Denver housewife Penny Chenery (Diane Lane) takes over her father's horse racing empire when he falls ill, commuting to Virginia to take care of the farm. Having grown up in the racing world, she knows about bloodlines and invests all her efforts in young Big Red, soon to be renamed Secretariat. She hires a good, but retired trainer (John Malkovich) and soon the horse is headed for the Triple Crown.
Secretariat was arguably the best race horse ever and deserved a good movie. And while the movie is good, it isn't great because Penny is the focus, not Secretariat, and the "Don't call me a housewife!" mantra gets old fast. Her success shouldn't have surprised anyone since she grew up in the horse business. She didn't have a personal, loving relationship with the horse; he was merely her meal ticket. The movie's excitement comes from Secretariat's races, which are filmed with heart-stopping intensity. The final race of the film has got to be the Most Exciting Horse Race Ever. It simply is not to be believed.
Diane Lane is fine in the role and the early 70s are recreated well with period cars and wardrobe. If you're a racing fan, you'll enjoy this film.
The real Secretariat winning the 1973 Belmont Stakes.
Whether you know the full story and the whole history or not, 'Secretariat' is a terrific family movie. This Disney film zeroes in on the horse and its owner, Penny Chenery (Diane Lane) in a way that makes us care deeply about both. The pensive moments marvelously frame the most exciting scenes, and Lane is pitch perfect as the beleaguered woman who must face debtors, relatives, competitors, and the media in the face of a dream that could cost her everything. Director Randall Wallace knows how to … more
*** out of **** "Secretariat" is the kind of "based-on-a-true-story" film which never uses that phrase as a gimmick or a way to make money. The film is purely craft, and is about ten times better than you would expect it to be. I went into the film wondering how good it would be. I kind of expected it to be fairly forgettable, sappy, and corny. As it turns out, "Secretariat" is neither of those things. In fact, it's a completely enjoyable, well-acted, and well-made drama. … more
I know how movies like this are supposed to work, and this time, it doesn't bother me one bit. "Secretariat," in the tradition of recent films like "The Blind Side," "Invictus," and "The Longshots," adapts a true story into a reliable but successful inspirational sports drama. I admit that I knew nothing of the real Secretariat before seeing ads for the film, and I still know nothing about horseracing. However, I do know a good movie when I see one (although … more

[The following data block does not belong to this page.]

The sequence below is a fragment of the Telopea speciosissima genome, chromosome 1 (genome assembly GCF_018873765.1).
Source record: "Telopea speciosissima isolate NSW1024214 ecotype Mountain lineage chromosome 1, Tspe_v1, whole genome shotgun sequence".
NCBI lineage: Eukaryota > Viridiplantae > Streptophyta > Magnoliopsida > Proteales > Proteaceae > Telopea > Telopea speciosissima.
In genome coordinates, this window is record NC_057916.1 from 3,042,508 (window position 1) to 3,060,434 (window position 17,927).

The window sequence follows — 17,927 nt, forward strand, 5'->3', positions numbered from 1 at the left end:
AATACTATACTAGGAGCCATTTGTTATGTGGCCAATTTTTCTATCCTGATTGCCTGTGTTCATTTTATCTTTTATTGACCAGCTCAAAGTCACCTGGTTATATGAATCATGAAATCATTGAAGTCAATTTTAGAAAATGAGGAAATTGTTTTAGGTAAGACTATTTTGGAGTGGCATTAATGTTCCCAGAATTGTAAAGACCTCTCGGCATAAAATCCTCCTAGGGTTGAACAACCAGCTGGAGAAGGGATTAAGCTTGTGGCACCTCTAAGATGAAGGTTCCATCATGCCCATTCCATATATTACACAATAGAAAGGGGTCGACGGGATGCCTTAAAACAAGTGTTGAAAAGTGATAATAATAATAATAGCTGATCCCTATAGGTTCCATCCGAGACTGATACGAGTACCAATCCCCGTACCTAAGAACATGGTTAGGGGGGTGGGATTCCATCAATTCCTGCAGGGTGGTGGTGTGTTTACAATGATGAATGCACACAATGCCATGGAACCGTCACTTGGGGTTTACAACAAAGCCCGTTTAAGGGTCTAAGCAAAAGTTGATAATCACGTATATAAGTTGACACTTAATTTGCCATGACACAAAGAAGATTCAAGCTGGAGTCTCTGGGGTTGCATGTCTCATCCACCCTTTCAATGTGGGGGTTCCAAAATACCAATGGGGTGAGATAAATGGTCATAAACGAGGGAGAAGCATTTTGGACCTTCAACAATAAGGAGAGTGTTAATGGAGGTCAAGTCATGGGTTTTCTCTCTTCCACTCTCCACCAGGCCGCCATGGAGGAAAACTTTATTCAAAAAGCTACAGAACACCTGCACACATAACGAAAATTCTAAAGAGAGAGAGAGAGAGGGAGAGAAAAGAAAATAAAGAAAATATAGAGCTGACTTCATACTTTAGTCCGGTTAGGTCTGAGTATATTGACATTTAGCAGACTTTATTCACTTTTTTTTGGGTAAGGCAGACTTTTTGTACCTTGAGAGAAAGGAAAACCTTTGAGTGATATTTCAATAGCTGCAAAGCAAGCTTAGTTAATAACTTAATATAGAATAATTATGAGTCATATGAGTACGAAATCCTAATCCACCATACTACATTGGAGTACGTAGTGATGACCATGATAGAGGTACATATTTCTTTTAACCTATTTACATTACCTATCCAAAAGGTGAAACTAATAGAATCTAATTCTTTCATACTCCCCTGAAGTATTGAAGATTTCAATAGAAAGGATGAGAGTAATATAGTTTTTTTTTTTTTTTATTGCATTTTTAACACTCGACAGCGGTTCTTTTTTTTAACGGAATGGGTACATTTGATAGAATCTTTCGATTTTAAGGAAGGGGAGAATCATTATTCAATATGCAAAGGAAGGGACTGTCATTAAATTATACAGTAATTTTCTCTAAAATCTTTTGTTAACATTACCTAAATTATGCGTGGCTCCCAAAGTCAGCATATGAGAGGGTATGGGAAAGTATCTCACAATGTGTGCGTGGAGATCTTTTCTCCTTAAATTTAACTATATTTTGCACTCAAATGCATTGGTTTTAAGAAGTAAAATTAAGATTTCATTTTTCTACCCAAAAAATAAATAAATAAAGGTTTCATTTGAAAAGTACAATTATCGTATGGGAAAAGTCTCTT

I don't have to see this flick to know that it's another formulaic, dull as dishwater movie in which a plucky woman needs to save the farm and a crusty old trainer who comes out of retirement to help her do the impossible. Now all we need is a troubled jockey who needs redemption and we'll have all the cliches covered. They've been doing this crap since the days of Mickey Rooney and Judy Garland. Oh yeah. There might be a horse in there somewhere too. When … more
The "greatest racehorse of all time" mantle fits easily around the neck of Secretariat, the 1973 Triple Crown winner. So why not a movie version of this champion's life?Secretariatbegins in the late '60s, with some good behind-the-scenes material on how thoroughbreds come to be (there's flavorful atmosphere inside the horsey world, including an account of Secretariat's ownership being decided by a coin flip as part of an old-school agreement). A highly lacquered Diane Lane plays Penny Chenery, the inheritor of her father's stables, who segues from being an all-American mom to running a major horse-racing franchise; reliable character-actor support comes in the form of John Malkovich, as a gaudily outfitted trainer, and Margo Martindale, as Chenery's assistant. Screenwriter Mike Rich and director Randall Wallace must do some heavy lifting to make Lane's privileged millionaire into some sort of underdog--luckily, the hidebound traditions of the male-dominated racing scene provide some sources of outrage. The need to stack the deck even more leads the movie into its more contrived scenes, unfortunately, as though we needed dastardly villains in order to root for Penny and her horse. Meanwhile, attempts to reach for a littleSeabiscuit-style social relevance don't come off, and a curious religious undertone might make you wonder whether we're meant to assume that God chose Secretariat over some less-deserving equine. The actual ...